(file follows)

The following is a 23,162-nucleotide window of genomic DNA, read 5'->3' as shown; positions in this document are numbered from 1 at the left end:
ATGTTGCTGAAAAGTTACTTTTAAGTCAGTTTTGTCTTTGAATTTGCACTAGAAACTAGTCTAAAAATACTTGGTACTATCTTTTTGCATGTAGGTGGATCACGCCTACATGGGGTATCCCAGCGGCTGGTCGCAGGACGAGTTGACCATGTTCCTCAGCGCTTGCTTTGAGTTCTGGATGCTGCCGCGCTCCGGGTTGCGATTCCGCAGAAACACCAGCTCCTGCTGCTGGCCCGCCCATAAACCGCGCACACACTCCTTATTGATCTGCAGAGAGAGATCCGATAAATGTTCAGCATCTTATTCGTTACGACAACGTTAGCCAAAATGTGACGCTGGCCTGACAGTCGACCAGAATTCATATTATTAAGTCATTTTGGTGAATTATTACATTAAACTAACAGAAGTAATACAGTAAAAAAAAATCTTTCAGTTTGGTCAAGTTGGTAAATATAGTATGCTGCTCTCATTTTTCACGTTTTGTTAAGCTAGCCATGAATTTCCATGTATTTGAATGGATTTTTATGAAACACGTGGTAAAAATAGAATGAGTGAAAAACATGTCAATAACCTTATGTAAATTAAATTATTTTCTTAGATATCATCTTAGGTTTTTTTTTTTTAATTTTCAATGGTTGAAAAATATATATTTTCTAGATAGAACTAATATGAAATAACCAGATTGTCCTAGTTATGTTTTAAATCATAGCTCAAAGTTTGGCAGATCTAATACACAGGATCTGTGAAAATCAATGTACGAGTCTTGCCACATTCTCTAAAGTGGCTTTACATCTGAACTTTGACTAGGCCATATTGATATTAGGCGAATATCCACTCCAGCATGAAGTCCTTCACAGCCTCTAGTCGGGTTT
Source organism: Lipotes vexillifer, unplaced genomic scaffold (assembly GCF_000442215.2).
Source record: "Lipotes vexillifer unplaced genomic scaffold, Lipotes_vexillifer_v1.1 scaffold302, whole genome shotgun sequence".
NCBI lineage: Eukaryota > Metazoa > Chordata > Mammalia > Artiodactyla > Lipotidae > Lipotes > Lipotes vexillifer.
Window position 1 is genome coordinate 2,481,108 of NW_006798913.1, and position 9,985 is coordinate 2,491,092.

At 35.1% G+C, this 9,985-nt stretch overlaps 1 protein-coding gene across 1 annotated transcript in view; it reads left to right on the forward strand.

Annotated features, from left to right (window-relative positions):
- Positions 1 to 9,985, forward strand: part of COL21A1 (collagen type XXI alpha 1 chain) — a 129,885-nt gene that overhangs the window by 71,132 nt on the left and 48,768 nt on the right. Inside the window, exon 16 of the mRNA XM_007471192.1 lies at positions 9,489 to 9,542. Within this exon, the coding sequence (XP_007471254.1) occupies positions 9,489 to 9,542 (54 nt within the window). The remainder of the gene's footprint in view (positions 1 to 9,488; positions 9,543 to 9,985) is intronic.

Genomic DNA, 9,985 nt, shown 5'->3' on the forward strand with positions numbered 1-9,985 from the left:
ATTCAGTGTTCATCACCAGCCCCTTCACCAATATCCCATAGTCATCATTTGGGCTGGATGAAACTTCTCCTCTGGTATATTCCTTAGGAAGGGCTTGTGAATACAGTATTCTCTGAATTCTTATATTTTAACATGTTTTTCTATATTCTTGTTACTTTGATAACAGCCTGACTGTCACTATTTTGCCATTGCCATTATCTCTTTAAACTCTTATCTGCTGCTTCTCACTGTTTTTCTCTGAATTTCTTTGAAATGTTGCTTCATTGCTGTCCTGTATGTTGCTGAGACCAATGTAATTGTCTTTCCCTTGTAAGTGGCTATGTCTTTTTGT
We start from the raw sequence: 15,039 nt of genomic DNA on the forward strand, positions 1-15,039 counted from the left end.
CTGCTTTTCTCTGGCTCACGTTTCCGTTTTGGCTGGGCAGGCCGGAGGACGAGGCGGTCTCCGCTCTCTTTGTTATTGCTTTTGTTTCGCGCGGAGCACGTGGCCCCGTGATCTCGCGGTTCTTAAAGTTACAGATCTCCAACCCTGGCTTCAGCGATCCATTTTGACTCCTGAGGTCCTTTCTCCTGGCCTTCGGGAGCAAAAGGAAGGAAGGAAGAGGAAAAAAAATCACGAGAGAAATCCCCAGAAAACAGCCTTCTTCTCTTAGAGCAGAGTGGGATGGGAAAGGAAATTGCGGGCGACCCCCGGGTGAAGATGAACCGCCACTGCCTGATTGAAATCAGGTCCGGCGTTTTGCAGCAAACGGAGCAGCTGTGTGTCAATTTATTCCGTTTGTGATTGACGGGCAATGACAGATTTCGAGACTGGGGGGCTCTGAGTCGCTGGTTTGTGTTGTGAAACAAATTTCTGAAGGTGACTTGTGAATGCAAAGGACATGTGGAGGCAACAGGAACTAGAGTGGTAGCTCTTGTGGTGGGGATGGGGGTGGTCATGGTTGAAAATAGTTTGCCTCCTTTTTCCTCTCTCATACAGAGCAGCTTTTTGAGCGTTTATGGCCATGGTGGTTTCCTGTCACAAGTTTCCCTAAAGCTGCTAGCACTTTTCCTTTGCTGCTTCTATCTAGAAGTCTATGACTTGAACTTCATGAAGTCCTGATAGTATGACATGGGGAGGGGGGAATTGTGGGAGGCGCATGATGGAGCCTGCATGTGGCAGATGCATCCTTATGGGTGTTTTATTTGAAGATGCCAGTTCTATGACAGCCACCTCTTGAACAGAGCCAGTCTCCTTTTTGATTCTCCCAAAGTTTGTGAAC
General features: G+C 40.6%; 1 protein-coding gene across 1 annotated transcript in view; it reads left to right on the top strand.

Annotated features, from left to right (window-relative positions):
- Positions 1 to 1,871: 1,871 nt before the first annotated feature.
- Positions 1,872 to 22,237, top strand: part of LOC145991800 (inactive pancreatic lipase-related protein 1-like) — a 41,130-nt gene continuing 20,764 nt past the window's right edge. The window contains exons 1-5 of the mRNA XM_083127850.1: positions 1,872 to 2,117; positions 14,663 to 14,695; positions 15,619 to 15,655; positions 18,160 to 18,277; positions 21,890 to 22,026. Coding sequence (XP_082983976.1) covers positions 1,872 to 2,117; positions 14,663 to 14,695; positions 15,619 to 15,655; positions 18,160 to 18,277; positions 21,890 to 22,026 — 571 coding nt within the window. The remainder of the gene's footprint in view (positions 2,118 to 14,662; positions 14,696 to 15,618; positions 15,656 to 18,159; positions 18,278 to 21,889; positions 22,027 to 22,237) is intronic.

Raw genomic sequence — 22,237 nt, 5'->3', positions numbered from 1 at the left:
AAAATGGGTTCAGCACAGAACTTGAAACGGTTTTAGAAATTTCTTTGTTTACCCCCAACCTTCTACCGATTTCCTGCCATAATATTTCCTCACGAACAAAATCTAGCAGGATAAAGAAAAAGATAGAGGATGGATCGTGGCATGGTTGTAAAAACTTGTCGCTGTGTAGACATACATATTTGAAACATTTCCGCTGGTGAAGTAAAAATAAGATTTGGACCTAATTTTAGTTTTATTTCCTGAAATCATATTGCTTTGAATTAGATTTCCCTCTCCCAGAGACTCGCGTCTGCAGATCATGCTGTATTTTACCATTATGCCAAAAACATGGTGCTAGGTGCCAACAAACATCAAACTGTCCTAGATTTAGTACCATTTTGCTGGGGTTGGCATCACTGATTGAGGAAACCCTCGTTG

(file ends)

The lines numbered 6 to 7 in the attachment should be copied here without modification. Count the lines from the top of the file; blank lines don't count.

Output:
Window position 1 is genome coordinate 2,481,108 of NW_006798913.1, and position 9,985 is coordinate 2,491,092.

At 35.1% G+C, this 9,985-nt stretch overlaps 1 protein-coding gene across 1 annotated transcript in view; it reads left to right on the forward strand.